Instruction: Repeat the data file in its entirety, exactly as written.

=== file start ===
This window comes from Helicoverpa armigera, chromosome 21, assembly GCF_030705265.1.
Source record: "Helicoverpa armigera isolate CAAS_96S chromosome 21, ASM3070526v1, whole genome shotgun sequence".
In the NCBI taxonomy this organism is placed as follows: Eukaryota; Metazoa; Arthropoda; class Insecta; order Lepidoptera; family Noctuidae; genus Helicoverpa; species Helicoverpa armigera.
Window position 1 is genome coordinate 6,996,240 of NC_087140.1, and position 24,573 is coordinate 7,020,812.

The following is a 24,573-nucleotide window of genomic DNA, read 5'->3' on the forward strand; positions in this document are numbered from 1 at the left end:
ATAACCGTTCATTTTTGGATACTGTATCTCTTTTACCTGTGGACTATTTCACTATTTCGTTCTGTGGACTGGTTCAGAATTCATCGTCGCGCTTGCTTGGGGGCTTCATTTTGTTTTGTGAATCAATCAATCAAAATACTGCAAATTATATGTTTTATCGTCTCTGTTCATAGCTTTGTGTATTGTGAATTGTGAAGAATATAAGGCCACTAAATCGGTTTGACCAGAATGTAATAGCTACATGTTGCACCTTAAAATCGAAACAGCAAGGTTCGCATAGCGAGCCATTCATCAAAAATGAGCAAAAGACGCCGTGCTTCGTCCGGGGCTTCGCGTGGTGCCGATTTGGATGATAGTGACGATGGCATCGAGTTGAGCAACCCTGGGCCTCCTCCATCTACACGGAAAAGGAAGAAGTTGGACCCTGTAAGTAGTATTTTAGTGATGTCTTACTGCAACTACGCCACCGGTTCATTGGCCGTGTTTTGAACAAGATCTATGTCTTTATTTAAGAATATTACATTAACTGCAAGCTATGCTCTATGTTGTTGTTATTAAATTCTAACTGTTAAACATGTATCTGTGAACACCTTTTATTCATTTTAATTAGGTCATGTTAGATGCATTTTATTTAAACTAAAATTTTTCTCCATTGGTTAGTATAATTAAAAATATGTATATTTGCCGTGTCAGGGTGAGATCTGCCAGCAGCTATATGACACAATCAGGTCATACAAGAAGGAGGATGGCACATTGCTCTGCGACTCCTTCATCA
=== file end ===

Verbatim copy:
This window comes from Helicoverpa armigera, chromosome 21, assembly GCF_030705265.1.
Source record: "Helicoverpa armigera isolate CAAS_96S chromosome 21, ASM3070526v1, whole genome shotgun sequence".
In the NCBI taxonomy this organism is placed as follows: Eukaryota; Metazoa; Arthropoda; class Insecta; order Lepidoptera; family Noctuidae; genus Helicoverpa; species Helicoverpa armigera.
Window position 1 is genome coordinate 6,996,240 of NC_087140.1, and position 24,573 is coordinate 7,020,812.

The following is a 24,573-nucleotide window of genomic DNA, read 5'->3' on the forward strand; positions in this document are numbered from 1 at the left end:
ATAACCGTTCATTTTTGGATACTGTATCTCTTTTACCTGTGGACTATTTCACTATTTCGTTCTGTGGACTGGTTCAGAATTCATCGTCGCGCTTGCTTGGGGGCTTCATTTTGTTTTGTGAATCAATCAATCAAAATACTGCAAATTATATGTTTTATCGTCTCTGTTCATAGCTTTGTGTATTGTGAATTGTGAAGAATATAAGGCCACTAAATCGGTTTGACCAGAATGTAATAGCTACATGTTGCACCTTAAAATCGAAACAGCAAGGTTCGCATAGCGAGCCATTCATCAAAAATGAGCAAAAGACGCCGTGCTTCGTCCGGGGCTTCGCGTGGTGCCGATTTGGATGATAGTGACGATGGCATCGAGTTGAGCAACCCTGGGCCTCCTCCATCTACACGGAAAAGGAAGAAGTTGGACCCTGTAAGTAGTATTTTAGTGATGTCTTACTGCAACTACGCCACCGGTTCATTGGCCGTGTTTTGAACAAGATCTATGTCTTTATTTAAGAATATTACATTAACTGCAAGCTATGCTCTATGTTGTTGTTATTAAATTCTAACTGTTAAACATGTATCTGTGAACACCTTTTATTCATTTTAATTAGGTCATGTTAGATGCATTTTATTTAAACTAAAATTTTTCTCCATTGGTTAGTATAATTAAAAATATGTATATTTGCCGTGTCAGGGTGAGATCTGCCAGCAGCTATATGACACAATCAGGTCATACAAGAAGGAGGATGGCACATTGCTCTGCGACTCCTTCATCA